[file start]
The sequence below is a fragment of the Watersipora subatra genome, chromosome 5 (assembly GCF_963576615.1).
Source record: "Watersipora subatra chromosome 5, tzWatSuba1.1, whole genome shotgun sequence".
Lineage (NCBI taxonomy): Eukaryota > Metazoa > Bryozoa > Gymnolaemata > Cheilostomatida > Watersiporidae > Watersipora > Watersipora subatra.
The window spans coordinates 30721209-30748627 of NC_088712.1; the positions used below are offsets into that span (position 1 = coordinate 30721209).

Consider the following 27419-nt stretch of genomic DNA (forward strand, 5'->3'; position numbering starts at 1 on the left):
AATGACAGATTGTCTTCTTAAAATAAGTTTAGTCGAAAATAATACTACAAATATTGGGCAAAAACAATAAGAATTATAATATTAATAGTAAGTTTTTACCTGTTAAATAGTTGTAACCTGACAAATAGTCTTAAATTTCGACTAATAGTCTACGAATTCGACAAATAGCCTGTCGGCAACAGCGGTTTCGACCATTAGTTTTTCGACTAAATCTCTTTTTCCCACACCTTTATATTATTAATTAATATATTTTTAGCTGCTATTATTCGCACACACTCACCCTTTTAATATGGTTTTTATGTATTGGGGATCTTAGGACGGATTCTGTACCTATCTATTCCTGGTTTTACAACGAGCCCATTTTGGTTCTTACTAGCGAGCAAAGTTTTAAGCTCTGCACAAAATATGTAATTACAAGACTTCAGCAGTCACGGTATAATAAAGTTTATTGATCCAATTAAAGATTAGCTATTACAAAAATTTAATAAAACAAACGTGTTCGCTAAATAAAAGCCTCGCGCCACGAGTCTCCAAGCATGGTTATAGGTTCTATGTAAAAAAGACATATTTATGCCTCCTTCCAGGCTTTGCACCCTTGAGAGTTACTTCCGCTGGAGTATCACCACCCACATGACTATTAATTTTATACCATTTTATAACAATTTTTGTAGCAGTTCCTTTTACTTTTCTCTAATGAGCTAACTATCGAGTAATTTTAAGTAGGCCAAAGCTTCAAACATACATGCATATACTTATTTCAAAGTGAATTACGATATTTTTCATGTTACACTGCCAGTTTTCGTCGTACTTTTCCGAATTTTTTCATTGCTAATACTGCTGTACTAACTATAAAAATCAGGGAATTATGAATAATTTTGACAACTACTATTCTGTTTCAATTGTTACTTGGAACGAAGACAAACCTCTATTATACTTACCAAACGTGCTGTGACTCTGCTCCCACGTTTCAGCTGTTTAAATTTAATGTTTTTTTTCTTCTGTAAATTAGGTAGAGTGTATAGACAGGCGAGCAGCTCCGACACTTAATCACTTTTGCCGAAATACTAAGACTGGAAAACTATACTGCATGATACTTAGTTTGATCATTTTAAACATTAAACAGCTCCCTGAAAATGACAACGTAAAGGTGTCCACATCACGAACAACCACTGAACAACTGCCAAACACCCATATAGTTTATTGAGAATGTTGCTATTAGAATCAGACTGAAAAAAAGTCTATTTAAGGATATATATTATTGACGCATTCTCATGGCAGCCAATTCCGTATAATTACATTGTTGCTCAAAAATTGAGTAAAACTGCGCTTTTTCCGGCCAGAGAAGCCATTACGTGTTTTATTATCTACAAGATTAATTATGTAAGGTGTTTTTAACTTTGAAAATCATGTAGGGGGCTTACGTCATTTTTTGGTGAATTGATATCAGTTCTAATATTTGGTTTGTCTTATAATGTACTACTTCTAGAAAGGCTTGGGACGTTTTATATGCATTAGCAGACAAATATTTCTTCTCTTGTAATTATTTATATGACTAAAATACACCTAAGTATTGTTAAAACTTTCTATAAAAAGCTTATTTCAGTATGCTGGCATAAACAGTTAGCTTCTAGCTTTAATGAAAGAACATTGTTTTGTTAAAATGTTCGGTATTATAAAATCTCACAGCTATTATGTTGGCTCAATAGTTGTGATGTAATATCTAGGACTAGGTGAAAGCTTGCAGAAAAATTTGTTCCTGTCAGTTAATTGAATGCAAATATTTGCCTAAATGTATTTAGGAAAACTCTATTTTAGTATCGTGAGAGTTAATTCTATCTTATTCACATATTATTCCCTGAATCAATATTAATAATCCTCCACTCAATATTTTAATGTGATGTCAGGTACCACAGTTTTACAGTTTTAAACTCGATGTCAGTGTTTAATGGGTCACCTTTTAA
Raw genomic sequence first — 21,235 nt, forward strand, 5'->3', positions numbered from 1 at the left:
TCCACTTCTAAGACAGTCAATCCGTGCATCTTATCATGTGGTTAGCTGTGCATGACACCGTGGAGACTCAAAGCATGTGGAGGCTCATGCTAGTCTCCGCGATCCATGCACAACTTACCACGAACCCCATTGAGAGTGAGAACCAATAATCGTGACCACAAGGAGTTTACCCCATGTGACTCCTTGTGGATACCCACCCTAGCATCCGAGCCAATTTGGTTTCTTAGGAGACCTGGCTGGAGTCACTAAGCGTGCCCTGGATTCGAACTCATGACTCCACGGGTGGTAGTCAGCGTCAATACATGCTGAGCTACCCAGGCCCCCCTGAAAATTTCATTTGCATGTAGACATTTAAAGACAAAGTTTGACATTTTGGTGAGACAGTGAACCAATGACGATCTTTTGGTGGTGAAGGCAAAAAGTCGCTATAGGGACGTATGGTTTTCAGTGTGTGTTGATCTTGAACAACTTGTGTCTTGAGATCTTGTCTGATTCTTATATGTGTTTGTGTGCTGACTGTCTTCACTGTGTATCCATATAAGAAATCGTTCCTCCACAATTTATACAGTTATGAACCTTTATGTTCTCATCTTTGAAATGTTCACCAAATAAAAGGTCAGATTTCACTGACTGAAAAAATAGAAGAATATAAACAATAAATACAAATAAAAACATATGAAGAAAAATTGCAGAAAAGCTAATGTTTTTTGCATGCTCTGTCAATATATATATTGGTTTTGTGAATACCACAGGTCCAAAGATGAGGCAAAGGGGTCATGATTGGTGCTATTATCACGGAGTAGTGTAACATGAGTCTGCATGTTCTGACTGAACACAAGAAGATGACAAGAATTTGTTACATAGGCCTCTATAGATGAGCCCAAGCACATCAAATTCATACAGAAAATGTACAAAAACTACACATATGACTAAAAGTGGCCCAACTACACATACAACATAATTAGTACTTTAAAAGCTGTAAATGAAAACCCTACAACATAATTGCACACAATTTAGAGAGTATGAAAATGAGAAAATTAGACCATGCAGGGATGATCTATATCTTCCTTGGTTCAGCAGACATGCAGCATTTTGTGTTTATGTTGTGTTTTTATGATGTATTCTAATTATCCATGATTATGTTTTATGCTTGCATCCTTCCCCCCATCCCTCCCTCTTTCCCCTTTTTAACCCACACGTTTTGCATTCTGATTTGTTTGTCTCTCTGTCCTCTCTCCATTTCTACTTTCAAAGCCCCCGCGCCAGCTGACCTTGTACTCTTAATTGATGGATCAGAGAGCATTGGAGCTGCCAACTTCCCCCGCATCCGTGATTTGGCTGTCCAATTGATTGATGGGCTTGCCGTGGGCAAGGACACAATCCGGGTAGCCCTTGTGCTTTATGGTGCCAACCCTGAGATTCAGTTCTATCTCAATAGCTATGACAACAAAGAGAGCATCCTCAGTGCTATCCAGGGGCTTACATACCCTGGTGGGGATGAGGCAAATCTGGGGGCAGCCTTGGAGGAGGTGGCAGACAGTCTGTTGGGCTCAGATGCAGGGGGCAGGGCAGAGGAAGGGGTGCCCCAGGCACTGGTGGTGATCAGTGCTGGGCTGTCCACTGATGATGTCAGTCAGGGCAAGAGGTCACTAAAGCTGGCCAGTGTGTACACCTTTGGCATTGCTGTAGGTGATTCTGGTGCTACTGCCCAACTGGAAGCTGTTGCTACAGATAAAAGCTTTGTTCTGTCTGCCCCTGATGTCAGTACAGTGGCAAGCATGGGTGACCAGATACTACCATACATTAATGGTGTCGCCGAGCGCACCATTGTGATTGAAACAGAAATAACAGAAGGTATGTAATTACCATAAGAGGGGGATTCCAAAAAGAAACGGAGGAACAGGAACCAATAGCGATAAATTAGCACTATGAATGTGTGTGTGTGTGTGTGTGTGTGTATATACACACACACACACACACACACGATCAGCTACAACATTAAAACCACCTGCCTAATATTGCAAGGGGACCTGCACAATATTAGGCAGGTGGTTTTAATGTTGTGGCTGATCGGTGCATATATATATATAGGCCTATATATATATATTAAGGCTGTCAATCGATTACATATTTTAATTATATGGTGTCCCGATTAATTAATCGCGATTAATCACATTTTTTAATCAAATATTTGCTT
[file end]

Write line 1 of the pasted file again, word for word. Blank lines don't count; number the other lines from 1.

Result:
The sequence below is a fragment of the Watersipora subatra genome, chromosome 5 (assembly GCF_963576615.1).